• Beta strands labeled A-G of the constant and variable domains of immunoglobulins have the same topology and similar structures. There are two extra  strands, C' and C'' (red) in the variable domain. The loop between these strands contains the hyper-variable region CDR2. The remaining CDR regions are at the same end of the barrel in the loops connecting  strands B and C and strands F and G.
    • Gamma Crystallin Domain
      • Found in lenses of your eyes
      • The domain structure of  -crystallin is built up from two  sheets of four antiparallel  strands, sheet 1 from  strands 1, 2, 4, and 7 and sheet 2 from strands 3, 5, 6, and 8.
      • It is obvious that the  strands are arranged in two Greek key motifs, one (red) formed by strands 1 - 4 and the other (green) by strands 5 - 8.
    • Complete  -crystallin Molecule
      • The two domains of the complete molecule have the same topology; each is composed of two Greek key motifs that are joined by a short loop region.
      • There is a greater amino acid sequence homology between the domains than the motifs within each domain, suggesting that the four Greek Key motifs in  -crystallin are evolutionarily related by gene duplication and fusion.
    • Evidence for two gene duplication events in  -crystallin evolution
      • Two domains have about 40% sequence identity
      • Two motifs within the domain share 20-30% sequence identity
      1. 2. x 2 x 2
    • Jelly Roll Mo tifs
      • The eight  strands are drawn as arrows along two edges of a strip of paper. The strands are arranged such that strand 1 is opposite strand 8, etc..
      • The  strands follow the surface of the barrel and the loop regions provide the connections at both ends of the barrel.
    • Arrangement of  strands in jelly roll barrel
    • Two Greek key motifs in jelly-roll barrel
    • Jelly-roll barrel in viruses
      • Very common in subunits of spherical viruses
      • Barrel is distorted and with helices instead of some loops
      • Example: Rhinovirus (common cold)
    • The Globular Head of the Hemagglutinin Subunit is a Distorted Jelly Roll Structure
      •  strand 1 contains a long insertion, and  strand 8 contains a bulge in the corresponding position. Each of these two strands is therefore subdivided into shorter  strands. The loop region between  strands 3 and 4 contains a short  helix, which forms one side of the receptor binding site (yellow circle).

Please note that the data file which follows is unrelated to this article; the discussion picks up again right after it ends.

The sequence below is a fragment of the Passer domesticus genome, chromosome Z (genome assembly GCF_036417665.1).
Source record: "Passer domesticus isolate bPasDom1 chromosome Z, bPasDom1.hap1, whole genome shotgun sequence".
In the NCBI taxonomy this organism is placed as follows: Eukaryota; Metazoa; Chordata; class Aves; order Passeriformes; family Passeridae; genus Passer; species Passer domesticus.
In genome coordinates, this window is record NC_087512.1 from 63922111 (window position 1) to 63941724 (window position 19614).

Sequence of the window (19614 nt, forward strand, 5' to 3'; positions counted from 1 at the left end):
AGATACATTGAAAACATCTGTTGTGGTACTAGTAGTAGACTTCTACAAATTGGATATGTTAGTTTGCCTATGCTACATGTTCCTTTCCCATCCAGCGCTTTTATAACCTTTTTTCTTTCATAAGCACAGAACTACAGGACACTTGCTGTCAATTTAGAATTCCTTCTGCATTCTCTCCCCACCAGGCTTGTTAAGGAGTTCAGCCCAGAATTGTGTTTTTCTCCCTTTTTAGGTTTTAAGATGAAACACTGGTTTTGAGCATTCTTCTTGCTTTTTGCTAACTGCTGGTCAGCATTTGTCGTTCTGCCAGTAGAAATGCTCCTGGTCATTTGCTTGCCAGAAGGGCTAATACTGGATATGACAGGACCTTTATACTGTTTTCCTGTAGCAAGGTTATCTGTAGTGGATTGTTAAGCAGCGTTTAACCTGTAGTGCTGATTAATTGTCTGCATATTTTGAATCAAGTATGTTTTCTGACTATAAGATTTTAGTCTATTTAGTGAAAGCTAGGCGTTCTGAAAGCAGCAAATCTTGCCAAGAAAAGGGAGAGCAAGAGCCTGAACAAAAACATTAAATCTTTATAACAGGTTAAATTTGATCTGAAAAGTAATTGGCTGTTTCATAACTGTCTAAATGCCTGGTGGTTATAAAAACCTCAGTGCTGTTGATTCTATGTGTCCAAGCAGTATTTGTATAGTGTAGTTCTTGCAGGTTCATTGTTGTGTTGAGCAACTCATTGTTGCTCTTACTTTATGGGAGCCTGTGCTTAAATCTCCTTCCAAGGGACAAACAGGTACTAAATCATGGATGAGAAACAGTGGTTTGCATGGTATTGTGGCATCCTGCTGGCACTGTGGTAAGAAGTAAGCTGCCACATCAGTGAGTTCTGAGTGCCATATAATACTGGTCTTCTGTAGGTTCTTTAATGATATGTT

• Comparison of all those  -barrels Up-and-down  -crystallin-like jelly-roll
    • Beta helix
      • Two different kinds – two-sheet helix and three-sheet helix
      • Both represent deviations from idealized structure with a single spiral-like strand
    • Two-sheet  helix.
      • The two parallel  sheets are colored green and red, the loop regions that connect the  strands are yellow.
      • Each structural unit is composed of 18 residues with 9 consensus sequence Gly-Gly-X-Gly-X-Asp-X-U-X forming a  -loop-  -loop structure, where U is a large hydrophobic residue, often Leu.
      • Each loop region contains six residues of sequence Gly-Gly-X-Gly-X-Asp where X is any residue. Calcium ions are bound to both loop regions.
      Extracellular bacterial proteinase
    • Sequence pattern in two sheet beta helix X 7 U 8 X 9 X 7 U 8 X 9
      • Gly-Gly-X-Gly-X-Asp-X-U-X
      • X=any amino acid
      • U=big hydrophobic, often Leu
      • Ca ions sit in between loops
      • Motif present in several bacterial proteases
    • Three-sheet  Helix
      • As shown in (a), two of the  sheets (blue and yellow) are parallel to each other and are perpendicular to the third (green). In (b), each structural unit is composed of three  strands connected by three loop regions (labeled a, b and c).
      • Loop a (red) is invariably composed of only two residues, whereas the other two loop regions vary in length .
      • Unlike two-sheet beta helices, there are no repetitive sequence patterns